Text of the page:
The Secret Life of the Banjo
By Robbie Whelan
When you hear the banjo, you probably picture one of two things—Kermit the Frog strumming away or the inbred boy from Deliverance. How can one instrument conjure up images both so sweet and so repugnant? The answer lies in the history of the banjo, which stretches from Africa to Hollywood, with an extended pit stop in Appalachia.
Centuries ago, somewhere in West Africa, the banjo was born on the knees of griots—storytellers who improvised their lyrics as they performed. Almost like forerunners to today's hip-hop artists, griots interacted with their audiences using call-and-response patterns to liven up the crowd. Their instruments—strings and animal skins tacked across hollowed-out gourds—are considered the first banjos.
The earliest versions were easy to make and easily portable, so when Africans were forced aboard slave ships, they brought their banjos with them. Once in America, slaves had no trouble recreating the instruments wherever they went. The banjo spread across Appalachia, but it was quickly pigeonholed as a black instrument.
The Jim Crow Show
Big changes were in store for the banjo, though. In the mid-19th century, the newest and most popular form of entertainment was the minstrel show. White men and women toured the nation dressed in blackface while singing and dancing in a manner that mocked black people. And because they were lampooning all aspects of African-American culture—particularly African dance and music—the banjo was at center stage.
Minstrel shows also meant change for the instrument itself. The early "minstrel banjo" was a fretless, four-string instrument with strings crafted from animal intestines. But metal strings soon replaced those, and then a minstrel named Joel Walker Sweeney (aka The Banjo King) popularized the fifth string, which became the defining characteristic of the modern instrument.
During the next 50 years or so, a strange thing happened to the banjo. Although minstrel shows poked fun at black people, they made the banjo immensely popular among white people in the process. In turn, African Americans increasingly wanted to distance themselves from an instrument that had come to represent oppression and bigotry. In the early 1900s, the banjo only played a small part in new forms of African-American music, such as blues, gospel, and jazz. Meanwhile, it was becoming all the rage in white communities, especially in Appalachia.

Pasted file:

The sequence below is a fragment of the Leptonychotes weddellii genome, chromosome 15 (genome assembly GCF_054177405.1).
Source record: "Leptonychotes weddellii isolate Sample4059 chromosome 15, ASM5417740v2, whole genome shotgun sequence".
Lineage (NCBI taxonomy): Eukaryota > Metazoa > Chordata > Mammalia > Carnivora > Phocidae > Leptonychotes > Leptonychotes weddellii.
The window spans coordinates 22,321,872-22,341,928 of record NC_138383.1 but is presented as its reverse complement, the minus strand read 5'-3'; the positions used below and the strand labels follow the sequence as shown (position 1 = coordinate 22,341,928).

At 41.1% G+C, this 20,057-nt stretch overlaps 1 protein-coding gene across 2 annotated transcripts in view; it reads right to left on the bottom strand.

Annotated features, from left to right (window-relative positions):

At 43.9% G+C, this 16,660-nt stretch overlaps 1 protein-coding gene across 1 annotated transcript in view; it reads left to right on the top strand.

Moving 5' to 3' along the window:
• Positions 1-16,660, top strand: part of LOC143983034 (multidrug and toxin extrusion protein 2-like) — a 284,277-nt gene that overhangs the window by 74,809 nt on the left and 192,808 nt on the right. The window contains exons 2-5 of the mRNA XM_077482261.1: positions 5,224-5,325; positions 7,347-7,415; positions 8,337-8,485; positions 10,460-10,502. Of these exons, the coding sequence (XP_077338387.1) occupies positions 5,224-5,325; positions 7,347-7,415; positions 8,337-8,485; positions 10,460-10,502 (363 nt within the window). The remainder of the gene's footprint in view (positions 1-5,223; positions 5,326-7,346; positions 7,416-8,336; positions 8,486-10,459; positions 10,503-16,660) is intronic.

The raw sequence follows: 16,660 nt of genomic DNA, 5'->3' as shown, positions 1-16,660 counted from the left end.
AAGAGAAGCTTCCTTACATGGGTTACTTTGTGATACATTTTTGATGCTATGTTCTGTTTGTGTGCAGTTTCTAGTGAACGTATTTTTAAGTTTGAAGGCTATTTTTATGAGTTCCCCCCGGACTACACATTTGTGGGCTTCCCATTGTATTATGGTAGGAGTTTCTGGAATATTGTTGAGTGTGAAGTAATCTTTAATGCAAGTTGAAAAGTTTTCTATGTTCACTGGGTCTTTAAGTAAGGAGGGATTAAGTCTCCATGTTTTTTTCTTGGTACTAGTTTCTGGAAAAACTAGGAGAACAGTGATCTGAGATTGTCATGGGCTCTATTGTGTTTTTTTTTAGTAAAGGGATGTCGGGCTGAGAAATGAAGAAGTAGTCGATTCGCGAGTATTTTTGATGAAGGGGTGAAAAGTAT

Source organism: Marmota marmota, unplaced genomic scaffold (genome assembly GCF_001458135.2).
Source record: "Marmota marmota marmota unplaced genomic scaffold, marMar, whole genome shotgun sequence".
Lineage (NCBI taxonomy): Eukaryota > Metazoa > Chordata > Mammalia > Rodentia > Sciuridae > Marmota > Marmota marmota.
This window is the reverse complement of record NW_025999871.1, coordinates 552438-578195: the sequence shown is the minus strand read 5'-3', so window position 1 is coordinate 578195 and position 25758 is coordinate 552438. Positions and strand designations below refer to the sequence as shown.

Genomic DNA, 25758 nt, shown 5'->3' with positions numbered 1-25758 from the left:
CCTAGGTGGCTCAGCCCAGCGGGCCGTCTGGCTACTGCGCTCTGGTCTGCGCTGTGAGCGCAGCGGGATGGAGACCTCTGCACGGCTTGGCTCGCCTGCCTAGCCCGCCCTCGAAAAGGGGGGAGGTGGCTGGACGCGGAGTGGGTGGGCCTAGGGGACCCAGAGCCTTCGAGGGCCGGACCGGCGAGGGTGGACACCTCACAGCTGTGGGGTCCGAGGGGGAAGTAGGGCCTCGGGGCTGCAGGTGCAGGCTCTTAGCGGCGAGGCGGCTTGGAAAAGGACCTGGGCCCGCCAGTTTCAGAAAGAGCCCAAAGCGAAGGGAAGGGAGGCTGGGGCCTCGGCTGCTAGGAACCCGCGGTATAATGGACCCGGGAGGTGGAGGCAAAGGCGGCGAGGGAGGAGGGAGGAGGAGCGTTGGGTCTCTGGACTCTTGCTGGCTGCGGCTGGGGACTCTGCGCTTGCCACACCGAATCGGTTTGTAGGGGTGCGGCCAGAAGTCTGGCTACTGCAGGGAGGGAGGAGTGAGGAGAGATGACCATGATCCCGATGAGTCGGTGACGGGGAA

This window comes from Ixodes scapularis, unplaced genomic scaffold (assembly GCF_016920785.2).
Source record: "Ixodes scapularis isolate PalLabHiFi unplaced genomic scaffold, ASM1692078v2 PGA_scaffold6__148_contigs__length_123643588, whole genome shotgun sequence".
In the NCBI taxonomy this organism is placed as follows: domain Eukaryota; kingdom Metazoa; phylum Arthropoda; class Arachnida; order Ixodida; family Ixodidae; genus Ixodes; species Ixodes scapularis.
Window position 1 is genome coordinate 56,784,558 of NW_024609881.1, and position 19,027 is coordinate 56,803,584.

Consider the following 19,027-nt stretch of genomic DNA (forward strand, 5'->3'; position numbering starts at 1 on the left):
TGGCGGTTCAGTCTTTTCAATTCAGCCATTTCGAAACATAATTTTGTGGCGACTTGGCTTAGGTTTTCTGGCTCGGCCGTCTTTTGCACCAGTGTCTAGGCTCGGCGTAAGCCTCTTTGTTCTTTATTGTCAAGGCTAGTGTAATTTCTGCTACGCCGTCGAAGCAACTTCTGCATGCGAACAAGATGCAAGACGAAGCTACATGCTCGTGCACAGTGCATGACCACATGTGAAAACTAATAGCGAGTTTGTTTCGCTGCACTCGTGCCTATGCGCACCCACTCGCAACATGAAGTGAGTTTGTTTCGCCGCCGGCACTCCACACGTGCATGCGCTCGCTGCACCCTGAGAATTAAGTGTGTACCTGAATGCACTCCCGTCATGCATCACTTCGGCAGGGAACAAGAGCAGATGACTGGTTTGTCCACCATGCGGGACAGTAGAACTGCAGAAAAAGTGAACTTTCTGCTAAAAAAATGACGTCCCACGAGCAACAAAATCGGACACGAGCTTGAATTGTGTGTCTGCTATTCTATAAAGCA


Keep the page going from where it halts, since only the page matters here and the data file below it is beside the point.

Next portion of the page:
The 1930s saw the rise of the banjo in Appalachian country music, thanks to the Grand Ole Opry. A Saturday-night variety show performed in Nashville and broadcast live on the radio, the Opry spread "hillbilly" culture over the airwaves. The banjo played a central role in this, accompanying the antics of comedians such as David "Stringbean" Akeman and Louis Marshall "Grandpa" Jones, both of whom became even more famous later on the TV hit Hee-Haw.
The banjo might have remained an instrument of redneck comedy forever if it hadn't been for one man—Earl Scruggs. Born in 1924 in rural North Carolina, Scruggs grew up listening to the Opry and became convinced that the instrument could do more than accompany stage acts. By inventing the jangly, three-finger technique of banjo-picking—the trademark of today's bluegrass music—Scruggs used his fast-paced, twangy style to prove beyond a doubt that banjo players could be virtuoso musicians. Of course, the trend has lived on. Modern-day banjo masters like Bela Fleck, Tony Trischka, and Bill Keith all play with as much technical precision as concert violinists.
Ironically, Scruggs also recorded the soundtracks for Bonnie and Clyde (ever wonder why high-speed getaway music is always played on a banjo?) and TV's The Beverly Hillbillies. Both projects probably maligned the banjo's image as much as Scruggs's earlier work had innovated it, though not everyone in the music industry agrees. In fact, Juilliard-trained banjo legend Eric Weissberg thinks the soundtracks brought bluegrass into the lives of many people who would have otherwise never heard it.
Until the 1960s, bluegrass wasn't really played outside of Appalachia. And because it was considered regional music, record companies didn't distribute it nationally. But in 1963, Weissberg recorded an album with his friend Marshall Brickman called New Dimensions in Banjo & Bluegrass. The record didn't generate much attention at first, but five years later, the hills came alive with the sound of banjos when film director John Borman wanted the song "Dueling Banjos" for his new movie, Deliverance. Weissburg happily recorded a new version with musician Steve Mandell, and it turns out, the song shouldn't have been called "Dueling Banjos" at all. It's actually a duet between a banjo and a guitar, but listeners didn't seem to care. The new cut was played as the background music in the movie's radio ad, and all of the sudden, all over the country, disc jockeys were answering phone calls from people who wanted to know where they could get their hands on the song. In lieu of a soundtrack album, Warner Brothers added two Deliverance songs to the material from New Dimensions and released it in 1973 as Dueling Banjos. Weissberg, Brickman, and Mandell became rich overnight, and Deliverance's depiction of rural Appalachian life—with that foreboding, nine-note banjo melody—was burned forever into the American psyche.
We'll end with a clip of Kermit performing "The Rainbow Connection":